Terms Other Than "Mind Control" (Revised Jan 22, 2003)

John Michael Williams jwill at AstraGate.net
Sat Feb 1 14:14:33 EST 2003


"Allen L. Barker" <alb at datafilter.com> wrote in message news:<3E3B4D52.B92D7268 at datafilter.com>...
...
> > 
> > You brought up the Fourier analysis, not I.  I am saying it is
> > irrelevant, because 0-crossings
> > can not be represented by frequency components.
> 
> You still either just don't get it or intentionally don't want to.  Do you
> know what a Fourier series, real-valued, in time domain is?

Yes.  What you are missing, is that I can tell you don't, or
you would never have suggested it to analyze 0-crossings.

> ...
> > 
> > Foil has almost no mass per unit area; thus, it can
> > be vibrated by momentum of the microwave photons.  The
> > head is too massive to respond AT ALL (measurably)
> > because of this effect.  Vibrating foil then vibrates the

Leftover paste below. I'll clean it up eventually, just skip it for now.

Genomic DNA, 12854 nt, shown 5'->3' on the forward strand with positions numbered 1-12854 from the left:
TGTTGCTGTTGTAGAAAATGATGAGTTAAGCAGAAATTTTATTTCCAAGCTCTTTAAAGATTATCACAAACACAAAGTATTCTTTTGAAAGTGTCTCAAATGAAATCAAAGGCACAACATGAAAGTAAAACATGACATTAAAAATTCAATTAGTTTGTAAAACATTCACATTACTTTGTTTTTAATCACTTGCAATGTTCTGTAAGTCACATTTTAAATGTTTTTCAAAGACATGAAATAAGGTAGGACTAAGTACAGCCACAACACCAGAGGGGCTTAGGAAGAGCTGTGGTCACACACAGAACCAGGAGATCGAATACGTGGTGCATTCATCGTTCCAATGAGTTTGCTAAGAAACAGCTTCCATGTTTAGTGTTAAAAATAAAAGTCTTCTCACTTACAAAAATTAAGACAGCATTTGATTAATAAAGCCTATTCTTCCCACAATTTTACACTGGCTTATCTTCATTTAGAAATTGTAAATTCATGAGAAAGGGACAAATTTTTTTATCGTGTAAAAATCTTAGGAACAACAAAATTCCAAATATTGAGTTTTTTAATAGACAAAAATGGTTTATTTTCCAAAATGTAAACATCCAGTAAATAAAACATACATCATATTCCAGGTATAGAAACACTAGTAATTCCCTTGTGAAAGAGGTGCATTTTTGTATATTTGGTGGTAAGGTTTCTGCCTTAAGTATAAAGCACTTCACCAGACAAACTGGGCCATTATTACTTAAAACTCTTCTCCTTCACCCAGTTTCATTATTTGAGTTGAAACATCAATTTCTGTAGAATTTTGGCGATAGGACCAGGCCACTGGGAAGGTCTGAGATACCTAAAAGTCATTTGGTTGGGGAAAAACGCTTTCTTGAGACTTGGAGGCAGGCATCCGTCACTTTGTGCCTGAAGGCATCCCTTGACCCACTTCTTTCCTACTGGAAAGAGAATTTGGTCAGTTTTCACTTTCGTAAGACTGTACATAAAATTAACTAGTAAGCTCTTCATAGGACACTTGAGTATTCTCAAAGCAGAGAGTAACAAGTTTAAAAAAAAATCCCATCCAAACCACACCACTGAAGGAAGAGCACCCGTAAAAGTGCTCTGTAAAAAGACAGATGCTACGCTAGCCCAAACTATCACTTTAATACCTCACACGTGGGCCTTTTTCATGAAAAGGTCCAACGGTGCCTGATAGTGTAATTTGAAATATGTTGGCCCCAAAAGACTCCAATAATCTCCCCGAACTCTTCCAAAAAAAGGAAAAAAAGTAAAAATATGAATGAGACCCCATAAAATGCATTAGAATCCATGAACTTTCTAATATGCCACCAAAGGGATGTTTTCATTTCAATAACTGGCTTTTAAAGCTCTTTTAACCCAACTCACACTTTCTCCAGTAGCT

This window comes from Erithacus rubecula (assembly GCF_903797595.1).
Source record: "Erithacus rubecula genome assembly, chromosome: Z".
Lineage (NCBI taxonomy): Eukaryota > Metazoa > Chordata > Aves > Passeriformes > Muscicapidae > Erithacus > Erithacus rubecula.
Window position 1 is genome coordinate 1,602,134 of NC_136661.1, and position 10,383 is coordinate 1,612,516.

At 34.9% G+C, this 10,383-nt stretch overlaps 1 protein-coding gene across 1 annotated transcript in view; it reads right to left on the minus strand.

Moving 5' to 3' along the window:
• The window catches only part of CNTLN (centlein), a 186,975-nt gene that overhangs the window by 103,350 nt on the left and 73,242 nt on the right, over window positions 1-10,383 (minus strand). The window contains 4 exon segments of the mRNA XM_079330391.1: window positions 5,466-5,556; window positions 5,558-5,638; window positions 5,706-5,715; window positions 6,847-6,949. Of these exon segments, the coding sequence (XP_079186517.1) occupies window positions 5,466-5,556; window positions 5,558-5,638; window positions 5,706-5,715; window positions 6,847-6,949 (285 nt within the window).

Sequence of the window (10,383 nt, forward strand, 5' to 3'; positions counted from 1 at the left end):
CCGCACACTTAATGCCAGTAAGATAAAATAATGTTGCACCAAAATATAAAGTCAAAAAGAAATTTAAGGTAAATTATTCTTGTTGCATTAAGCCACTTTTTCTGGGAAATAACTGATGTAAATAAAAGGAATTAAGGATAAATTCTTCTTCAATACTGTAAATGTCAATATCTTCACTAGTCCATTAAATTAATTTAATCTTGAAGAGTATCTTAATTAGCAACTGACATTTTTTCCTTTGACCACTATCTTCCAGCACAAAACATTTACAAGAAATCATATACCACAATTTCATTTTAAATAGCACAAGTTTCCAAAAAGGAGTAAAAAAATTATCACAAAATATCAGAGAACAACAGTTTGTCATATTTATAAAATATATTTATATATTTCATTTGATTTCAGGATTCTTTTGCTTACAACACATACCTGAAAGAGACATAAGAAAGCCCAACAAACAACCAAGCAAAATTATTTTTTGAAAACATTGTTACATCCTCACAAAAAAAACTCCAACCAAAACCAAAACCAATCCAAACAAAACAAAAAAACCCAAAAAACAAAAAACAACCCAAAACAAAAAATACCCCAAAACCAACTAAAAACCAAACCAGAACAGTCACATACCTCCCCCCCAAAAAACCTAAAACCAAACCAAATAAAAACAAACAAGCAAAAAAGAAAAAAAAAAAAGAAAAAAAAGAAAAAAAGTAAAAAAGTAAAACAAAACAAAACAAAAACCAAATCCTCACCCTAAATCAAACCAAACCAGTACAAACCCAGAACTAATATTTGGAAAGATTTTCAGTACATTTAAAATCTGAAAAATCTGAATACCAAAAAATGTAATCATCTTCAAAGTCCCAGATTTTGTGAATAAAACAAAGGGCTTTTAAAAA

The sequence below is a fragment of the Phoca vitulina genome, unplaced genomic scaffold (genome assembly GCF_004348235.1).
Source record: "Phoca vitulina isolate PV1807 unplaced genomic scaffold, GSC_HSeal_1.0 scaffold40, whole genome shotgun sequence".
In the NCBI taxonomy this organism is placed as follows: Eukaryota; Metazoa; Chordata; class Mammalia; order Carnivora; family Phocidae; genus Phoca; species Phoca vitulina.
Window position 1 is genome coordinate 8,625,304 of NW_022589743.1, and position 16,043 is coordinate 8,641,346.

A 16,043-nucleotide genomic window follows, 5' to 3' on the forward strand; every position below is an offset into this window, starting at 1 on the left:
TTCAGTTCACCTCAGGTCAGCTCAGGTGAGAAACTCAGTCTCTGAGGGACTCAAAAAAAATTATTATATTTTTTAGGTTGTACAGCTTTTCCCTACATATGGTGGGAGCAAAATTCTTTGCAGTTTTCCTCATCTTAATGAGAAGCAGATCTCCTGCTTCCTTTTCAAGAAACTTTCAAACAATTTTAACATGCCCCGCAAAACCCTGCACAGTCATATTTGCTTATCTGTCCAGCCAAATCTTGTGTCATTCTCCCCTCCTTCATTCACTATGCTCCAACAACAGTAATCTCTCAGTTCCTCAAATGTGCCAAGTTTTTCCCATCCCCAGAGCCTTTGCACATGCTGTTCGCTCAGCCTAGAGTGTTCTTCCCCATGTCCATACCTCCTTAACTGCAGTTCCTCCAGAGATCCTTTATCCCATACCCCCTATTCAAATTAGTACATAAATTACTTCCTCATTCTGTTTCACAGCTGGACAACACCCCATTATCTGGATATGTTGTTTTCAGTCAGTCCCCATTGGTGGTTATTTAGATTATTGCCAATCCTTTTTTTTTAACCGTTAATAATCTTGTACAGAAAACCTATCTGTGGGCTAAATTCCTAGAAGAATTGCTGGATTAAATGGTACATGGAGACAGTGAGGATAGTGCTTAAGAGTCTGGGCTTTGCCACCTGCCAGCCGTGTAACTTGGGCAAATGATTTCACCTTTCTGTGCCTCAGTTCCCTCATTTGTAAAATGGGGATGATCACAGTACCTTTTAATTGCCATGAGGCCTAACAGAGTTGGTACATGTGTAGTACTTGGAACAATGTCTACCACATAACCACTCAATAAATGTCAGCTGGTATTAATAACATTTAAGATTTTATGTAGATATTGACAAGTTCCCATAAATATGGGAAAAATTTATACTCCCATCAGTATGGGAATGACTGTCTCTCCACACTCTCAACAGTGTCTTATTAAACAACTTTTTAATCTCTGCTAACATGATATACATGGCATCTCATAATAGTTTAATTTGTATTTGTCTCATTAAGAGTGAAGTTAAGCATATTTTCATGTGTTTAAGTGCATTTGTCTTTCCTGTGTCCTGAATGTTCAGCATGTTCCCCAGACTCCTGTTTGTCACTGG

> > air, like a fly's wings, and can be heard.
> 
> The momentum of the microwave photons... that's a new one and a
> calculation I'd like to see.

Then read the paper!  You are just arguing over stuff you don't
understand, because of a few words in a second-hand report
by Justensen which never was published except as a rumor.

>  Sharp also did experiments with
> something like a jar of water held up to the head (I don't have 
> the article with me right now). 

That was Foster and Finch (1974).  They did nothing with a head
(except their own).  They confirmed an acoustic wave.  But they
did not correctly calculate whether it could
be heard, because apparently they were not
aware of the existing data on human hearing.

>  The thermoelastic effect is a real 
> one.  Head size predictions of Lin's model even held across different
> species of animals, if I recall.  (I think that was mentioned in the 
> 1982 survey article referenced below.)

Yes, it is physically real.  But it is inadequate to explain
microwave hearing.  One has to factor in the sensitivity of the
auditory system; they didn't.  They used a microphone as a substitute.

> 
> > The thermoacoustic theory of microwave hearing depends
> > of heating of the head, thermal expansion, and thus sound waves.
> > It doesn't work out, if you figure the expansion coefficients
> > and the postulated temperature rise.
> 
> Your statements don't mean anything at this point.  You're trying
> to disprove (by handwaving) an established effect -- one with both theory